About:

Documenting the quest to track down everything written by (and written about) the poet, translator, critic, and radio dramatist, Henry Reed.

An obsessive, armchair attempt to assemble a comprehensive bibliography, not just for the work of a poet, but for his entire life.

Read "Naming of Parts."

Henry Reed Henry Reed
Henry Reed Henry Reed
Henry Reed, ca. 1960


Contact:


Reeding:

I Capture the Castle: A girl and her family struggle to make ends meet in an old English castle.
Dusty Answer: Young, privileged, earnest Judith falls in love with the family next door.
The Heat of the Day: In wartime London, a woman finds herself caught between two men.


Elsewhere:

Books

Libraries

Weblogs, etc.


All posts for "Dorchester"

Reeding Lessons: the Henry Reed research blog

11.12.2017


Reed's Hardy Thesis

Henry Reed graduated from the University of Birmingham in 1936 at the age of 22, with a Master of Arts degree. At the time, he was the university's youngest MA.

Reed's (147-page) thesis was on "The Early Life and Works of Thomas Hardy, 1840-1878" (library catalog), a copy of which now resides in the Thomas Hardy Collection of the Dorchester Reference Library, Dorset:

Dorchester Library

Dorchester's Hardy Collection contains 'nearly 1,000 theses for higher degrees in typescript or microform,' as well as critical articles from various literary journals.

It would seem likely that the University of Birmingham still has a copy of Reed's thesis, but if they do, they don't seem to have cataloged it.

«  Hardy Dorchester Library  2  »


1513. Hodge, Alan. "Thunder on the Right." Tribune (London), 14 June 1946, 15.
Hodge finds 'dry charm as well as quiet wit' in "Judging Distances," but overall feels Reed is 'diffuse and not sufficiently accomplished.'


Thomas Hardy TV

Reed's freelance career with the BBC was more or less over before the demise of the Third Programme in 1970, and he would produce only a handful of translations for broadcast in the following years. Part of the problem was his reluctance, or inability, to adapt to the new medium of television. He had a disastrous experience working with the director Ken Russell on a film about the composer Richard Strauss in 1969-70. This is widely regarded as Reed's only foray into television.

I found a surprising story today in Sean Day-Lewis's memoir of his father, C. Day-Lewis: An English Literary Life (London: Weidenfeld and Nicolson, 1980), which proves Reed dared to delve into television at least one time, previously. In 1963, Reed had a run-in in Dorset with his friend and fellow poet Cecil Day-Lewis, when both men were working on rival Thomas Hardy projects for TV:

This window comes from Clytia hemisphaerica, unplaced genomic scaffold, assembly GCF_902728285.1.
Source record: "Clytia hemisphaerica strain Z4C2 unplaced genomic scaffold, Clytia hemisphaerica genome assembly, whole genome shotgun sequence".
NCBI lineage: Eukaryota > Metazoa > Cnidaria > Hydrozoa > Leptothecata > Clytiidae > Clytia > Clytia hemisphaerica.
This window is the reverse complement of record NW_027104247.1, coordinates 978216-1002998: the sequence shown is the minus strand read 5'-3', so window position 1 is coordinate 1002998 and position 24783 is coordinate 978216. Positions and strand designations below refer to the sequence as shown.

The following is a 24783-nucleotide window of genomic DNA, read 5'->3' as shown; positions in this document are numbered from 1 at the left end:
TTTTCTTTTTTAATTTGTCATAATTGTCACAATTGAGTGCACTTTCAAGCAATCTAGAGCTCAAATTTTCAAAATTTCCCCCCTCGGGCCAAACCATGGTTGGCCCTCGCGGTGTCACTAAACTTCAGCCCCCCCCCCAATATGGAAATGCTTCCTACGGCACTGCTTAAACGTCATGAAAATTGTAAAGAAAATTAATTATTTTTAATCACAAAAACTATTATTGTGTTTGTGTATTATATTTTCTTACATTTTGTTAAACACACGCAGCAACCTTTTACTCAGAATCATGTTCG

Earlier that summer Cecil had done his work as commentator on a short film about Thomas Hardy made by David Jones for the bbc Television arts programme Monitor. He had said some of his piece at the Upper Bockhampton cottage, near Dorchester, where Hardy was born in 1840. By chance, the poet Henry Reed, the source of so many of the jokes on which Cecil dined out, was at the same time making a Hardy programme for Southern Television. Between them they built this coincidence up into a hilarious anecdote which had the lane jammed with outside broadcasting units, a sea of crossed wires and cross technicians, and the two poets shouting infuriated insults to each other, Cecil ponitificating indoors, and Reed holding forth in the garden. Whatever the difficulties, the bbc film was completed and broadcast at the end of November (p. 254).

Can't you hear the two men pouring derision at each other, playing it up for the cameras and crew? "Day-Lewis, you hack! Are you going to spend all day in there?" "We'll be through when we're through, Reed! You has-been!" That's a lovely compliment about Day-Lewis retelling Reed's jokes, too.

And here's a bit of film-and-tv trivia for you: the actress Kika Markham played Tess in the BBC's film (click on "reveal extra detail"). I recognize her from her cameo as Sean Connery's wife in the 1981 movie, Outland.